Back in the truck, I had a genius idea that could make life much easier for both Dad and myself, but I’m mature enough to know a bad plan when I see it, so I didn’t even bother to mention it to Dad. About three hours later, dad woke me up at a gas station to say that he needed to sleep some, and as I was grogging to consciousness, he sat staring ahead of him like he was wrestling with an internal conundrum. Finally, he turned to me and said, “Do you think we could clear that couch in the back of the truck?”

Ah ha! I knew that my idiocy came from somewhere. What a horrible, retarded, dangerous, insurance liability nullifying idea!

“Yeah, I was thinking about that earlier,” was my reply. “I think that we could move the kayak over to the other side of the truck and use a couple boxes of books to brace it there.”

As I locked him into the truck, I said “call me on your cell if you need anything.”

“Try not to wreck,” he replied.

Roughly twenty-four hours later, forty eight hours and 2500 miles from the time that we started our little expedition, having stopped only for food, gas, and once in Springfield, Missouri to pick up a ladder I had left in my house there, we arrived at my parents’ home in Dublin, Ohio where that afternoon I would see my sorely missed wife.


May 3, 2009 - Posted by | Journal Style Entries, Travel


  1. What is it about the corn? It makes my heart race. I guess you just can’t take the MidWest out of some people.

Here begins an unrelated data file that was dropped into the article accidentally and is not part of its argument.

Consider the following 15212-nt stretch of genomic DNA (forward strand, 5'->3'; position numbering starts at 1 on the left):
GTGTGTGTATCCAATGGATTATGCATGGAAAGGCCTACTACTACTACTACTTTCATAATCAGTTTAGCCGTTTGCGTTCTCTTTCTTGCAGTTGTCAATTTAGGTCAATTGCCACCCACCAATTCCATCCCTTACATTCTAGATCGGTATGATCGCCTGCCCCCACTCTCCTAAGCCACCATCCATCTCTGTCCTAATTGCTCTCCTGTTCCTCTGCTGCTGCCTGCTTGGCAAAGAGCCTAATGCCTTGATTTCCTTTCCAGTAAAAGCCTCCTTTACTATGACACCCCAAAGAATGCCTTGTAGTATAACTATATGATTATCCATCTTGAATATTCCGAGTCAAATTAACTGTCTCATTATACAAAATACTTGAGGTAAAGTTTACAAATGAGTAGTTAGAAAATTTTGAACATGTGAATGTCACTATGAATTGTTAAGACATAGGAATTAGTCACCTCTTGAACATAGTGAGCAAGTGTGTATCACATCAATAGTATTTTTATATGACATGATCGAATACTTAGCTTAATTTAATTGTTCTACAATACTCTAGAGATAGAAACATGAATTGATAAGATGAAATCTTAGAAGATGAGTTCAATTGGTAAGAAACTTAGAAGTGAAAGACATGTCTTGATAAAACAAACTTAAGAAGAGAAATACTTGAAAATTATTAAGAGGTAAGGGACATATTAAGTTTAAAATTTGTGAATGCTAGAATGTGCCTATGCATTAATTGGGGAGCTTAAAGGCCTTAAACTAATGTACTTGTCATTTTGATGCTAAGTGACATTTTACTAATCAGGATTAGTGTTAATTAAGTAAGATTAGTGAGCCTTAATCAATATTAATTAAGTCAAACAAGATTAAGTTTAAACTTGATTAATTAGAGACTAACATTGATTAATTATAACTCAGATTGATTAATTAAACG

You guys are hilarious. And very dangerous. Oh, and I love avacado on my burgers.

    Good stories. Thanks for the laughs.

    Comment by It's Just Me | May 4, 2009 | Reply

  2. I’m glad I’m not the only person who tries to act like I’m not staring at the morbidly obese.

    Comment by xgravity23 | May 4, 2009 | Reply

  3. This was a fantastic read. There are some great sentences, turns of phrases, word nets in here. I think I would really enjoy hanging out with you and your dad. I can tell you get much of your special sort of brilliant crazy from him, and I think that’s fantastic. I would enjoy being on a trip like this.

    The other day I told a group of people your napalming-your-sister’s-playhouse story, and it was very well received. Damn, son. Let’s hang out.

    Comment by wordorgy | June 29, 2009 | Reply